3D printing is a technology that creates three-dimensional objects by depositing materials layer by layer according to a digital file. The process is also called additive manufacturing because it builds up an object by adding material rather than starting with a piece of material and removing what isn’t needed, as in traditional machining.
3D printing has been around for more than 30 years, but it’s only recently that the technology has become widely available and affordable for consumers. In the past, 3D printers were large and expensive, and they were mostly used by manufacturers to create prototypes or parts for products. But now there are many different types of 3D printers available, from simple desktop printers to industrial-grade machines, and the price of 3D printers has come down dramatically.
3D printing is being used in many different industries, from aerospace to jewelry to healthcare. And it’s not just for businesses—more and more people are using 3D printers at home to make everything from toys to replacement parts for household appliances.
3D printing is the opposite of subtractive manufacturing which is the traditional way of making things. In subtractive manufacturing, you start with a chunk of material and then you cut away at it to create the desired shape. With 3D printing, there is no waste because you are only using the amount of material that you need to create the object layer by layer.
3D printing is done with a variety of different materials including metals, plastics, and composites. Printers that print in metal are usually very expensive while plastic printers are more affordable and are suitable for home use.
How does 3D printing work?
A 3D printer uses computer-aided design (CAD) files to create three-dimensional objects layer by layer. The CAD file is created using a CAD software program or imported from another source such as a 3D scanner or online marketplace.
Once the file is ready, the printer reads the file and creates the object by depositing materials one layer at a time according to the instructions in the file. The materials can be anything from plastics and metals to ceramics and concrete—and even food!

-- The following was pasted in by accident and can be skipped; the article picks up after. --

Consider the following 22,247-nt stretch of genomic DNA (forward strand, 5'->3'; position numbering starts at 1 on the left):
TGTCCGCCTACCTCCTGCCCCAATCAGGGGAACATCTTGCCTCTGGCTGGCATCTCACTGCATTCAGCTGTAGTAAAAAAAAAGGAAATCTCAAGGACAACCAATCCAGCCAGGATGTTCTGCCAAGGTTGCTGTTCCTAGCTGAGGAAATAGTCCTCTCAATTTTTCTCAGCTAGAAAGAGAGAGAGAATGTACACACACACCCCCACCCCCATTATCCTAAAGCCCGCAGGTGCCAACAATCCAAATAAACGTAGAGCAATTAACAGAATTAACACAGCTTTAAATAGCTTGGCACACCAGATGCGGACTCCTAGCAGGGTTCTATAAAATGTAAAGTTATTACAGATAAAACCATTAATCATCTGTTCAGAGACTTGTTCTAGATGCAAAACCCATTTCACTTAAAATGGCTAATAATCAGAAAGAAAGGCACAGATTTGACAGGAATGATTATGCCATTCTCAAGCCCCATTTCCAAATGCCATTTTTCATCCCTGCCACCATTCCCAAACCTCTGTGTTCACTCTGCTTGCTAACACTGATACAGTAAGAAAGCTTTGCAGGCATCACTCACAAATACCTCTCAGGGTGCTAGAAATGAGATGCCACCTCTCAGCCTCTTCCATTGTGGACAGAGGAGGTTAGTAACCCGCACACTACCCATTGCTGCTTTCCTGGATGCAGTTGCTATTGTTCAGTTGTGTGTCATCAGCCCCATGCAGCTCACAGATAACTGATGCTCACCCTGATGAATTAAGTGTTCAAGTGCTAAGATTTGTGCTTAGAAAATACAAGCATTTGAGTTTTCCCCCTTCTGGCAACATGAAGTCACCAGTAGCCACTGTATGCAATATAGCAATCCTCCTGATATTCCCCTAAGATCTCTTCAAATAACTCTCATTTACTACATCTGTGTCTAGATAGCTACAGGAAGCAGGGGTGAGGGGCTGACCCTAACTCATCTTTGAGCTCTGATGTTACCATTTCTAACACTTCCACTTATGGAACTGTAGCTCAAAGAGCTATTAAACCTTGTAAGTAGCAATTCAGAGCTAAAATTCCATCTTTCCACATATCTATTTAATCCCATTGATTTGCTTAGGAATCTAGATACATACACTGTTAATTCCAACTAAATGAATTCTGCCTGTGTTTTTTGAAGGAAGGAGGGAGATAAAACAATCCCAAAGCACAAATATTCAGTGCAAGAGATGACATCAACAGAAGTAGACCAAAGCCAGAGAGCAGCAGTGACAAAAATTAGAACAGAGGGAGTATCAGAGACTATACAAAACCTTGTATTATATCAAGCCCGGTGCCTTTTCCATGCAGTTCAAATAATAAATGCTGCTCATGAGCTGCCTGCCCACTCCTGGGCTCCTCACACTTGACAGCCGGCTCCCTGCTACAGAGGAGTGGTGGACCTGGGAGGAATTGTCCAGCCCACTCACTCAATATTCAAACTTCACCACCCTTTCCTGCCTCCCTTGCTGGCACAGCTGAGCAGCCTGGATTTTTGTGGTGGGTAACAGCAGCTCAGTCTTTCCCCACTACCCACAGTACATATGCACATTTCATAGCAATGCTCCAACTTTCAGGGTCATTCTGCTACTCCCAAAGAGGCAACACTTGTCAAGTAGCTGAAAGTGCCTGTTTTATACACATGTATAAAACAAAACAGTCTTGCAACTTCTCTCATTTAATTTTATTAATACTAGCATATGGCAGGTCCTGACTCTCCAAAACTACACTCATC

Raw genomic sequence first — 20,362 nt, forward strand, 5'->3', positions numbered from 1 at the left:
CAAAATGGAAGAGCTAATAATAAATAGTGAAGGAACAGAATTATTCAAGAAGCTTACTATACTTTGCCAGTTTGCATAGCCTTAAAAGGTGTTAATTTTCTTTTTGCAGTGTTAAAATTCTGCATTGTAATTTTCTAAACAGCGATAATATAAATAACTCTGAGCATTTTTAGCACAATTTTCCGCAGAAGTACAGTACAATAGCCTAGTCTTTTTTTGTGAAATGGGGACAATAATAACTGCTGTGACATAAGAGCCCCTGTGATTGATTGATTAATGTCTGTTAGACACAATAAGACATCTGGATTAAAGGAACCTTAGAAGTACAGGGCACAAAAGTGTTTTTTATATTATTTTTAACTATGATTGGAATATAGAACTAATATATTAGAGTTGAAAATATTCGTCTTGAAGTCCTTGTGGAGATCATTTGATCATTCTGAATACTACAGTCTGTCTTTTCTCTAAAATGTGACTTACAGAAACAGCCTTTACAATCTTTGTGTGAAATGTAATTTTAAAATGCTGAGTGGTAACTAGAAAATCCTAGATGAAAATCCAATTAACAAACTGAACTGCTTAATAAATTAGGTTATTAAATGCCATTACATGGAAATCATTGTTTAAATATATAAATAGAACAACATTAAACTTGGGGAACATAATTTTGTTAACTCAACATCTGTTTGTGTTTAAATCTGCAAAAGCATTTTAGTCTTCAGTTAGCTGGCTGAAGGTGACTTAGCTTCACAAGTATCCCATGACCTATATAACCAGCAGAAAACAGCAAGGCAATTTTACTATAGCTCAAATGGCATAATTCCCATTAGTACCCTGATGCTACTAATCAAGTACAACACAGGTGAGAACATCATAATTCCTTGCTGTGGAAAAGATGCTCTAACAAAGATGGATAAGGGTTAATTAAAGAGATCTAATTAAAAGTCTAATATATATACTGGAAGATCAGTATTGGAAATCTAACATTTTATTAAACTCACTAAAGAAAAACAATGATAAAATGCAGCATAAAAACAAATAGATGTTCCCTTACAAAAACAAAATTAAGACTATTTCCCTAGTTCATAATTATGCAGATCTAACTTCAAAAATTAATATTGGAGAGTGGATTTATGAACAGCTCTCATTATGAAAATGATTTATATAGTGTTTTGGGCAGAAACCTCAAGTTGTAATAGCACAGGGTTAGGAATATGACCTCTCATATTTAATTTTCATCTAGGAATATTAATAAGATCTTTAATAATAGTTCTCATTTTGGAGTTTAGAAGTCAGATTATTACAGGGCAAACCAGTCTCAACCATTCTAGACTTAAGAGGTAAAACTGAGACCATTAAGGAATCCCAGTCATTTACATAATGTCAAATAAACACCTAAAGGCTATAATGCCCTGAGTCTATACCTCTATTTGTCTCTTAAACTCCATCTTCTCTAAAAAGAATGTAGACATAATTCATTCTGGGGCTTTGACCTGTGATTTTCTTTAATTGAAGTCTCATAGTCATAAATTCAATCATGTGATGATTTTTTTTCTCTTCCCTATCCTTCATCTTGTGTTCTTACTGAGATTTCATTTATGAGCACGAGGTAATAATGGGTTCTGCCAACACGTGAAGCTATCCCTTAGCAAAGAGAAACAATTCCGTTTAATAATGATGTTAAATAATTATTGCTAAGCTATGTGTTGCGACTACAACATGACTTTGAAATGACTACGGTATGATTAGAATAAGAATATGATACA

The type of printer and the materials you use will determine how long it takes to print an object. Simple objects can be printed in minutes, while more complex objects can take hours or even days.
3D printer types
There are a few different types of 3D printers but all use Additive Manufacturing processes. Some common 3D printing processes include Fused Deposition Modeling (FDM), Stereolithography (SLA), Selective Laser Sintering (SLS), and Direct Metal Laser Sintering (DMLS).
Fused Deposition Modeling (FDM) is the most common type of 3D printing technology and it works with both thermoplastics and composites. FDM printers heat up the filament to its melting point and then deposit it in extremely thin layers onto the build platform. The advantage of FDM is that it’s relatively inexpensive and it can print in a wide variety of materials.
Stereolithography (SLA) is also one of the most common 3D printing processes. It works by curing a photopolymer resin with a focused beam of light. The light is projected onto a build platform, where it curing the resin and causing it to solidify. This process is repeated layer by layer until the desired model is complete. SLA printers are popular because they are relatively fast and produce high-quality results. However, they can be quite expensive and require specialized resins that can be difficult to source. Additionally, the build platform must be carefully level in order for the model to print correctly. Nonetheless, stereolithography remains one of the most widely used 3D printing technologies.
Selective Laser Sintering (SLS) uses lasers to fuse together small particles of powder into a solid mass. It can be used to create objects from nylon, glass, metal, ceramic, and more. SLS printers are generally more expensive than FDM printers because they require more sophisticated equipment.
Direct Metal Laser Sintering (DMLS) is similar to SLS except that it uses metals instead of plastics or ceramics. DMLS printers are very expensive and are mostly used by industrial companies for prototyping or small batch production runs.
3D printing is an additive manufacturing process that creates three-dimensional solid objects from a digital file. It’s different from traditional subtractive manufacturing because it doesn’t involve waste since material is only added layer by layer until the desired object is created. 3D printing can be done with metals, plastics, ceramics, glass, and composites using various technologies such as Fused Deposition Modeling (FDM), Selective Laser Sintering (SLS), or Direct Metal Laser Sintering (DMLS). The popularity of 3D printing has increased in recent years due to the decreasing costs and increasing accessibility of the technology.
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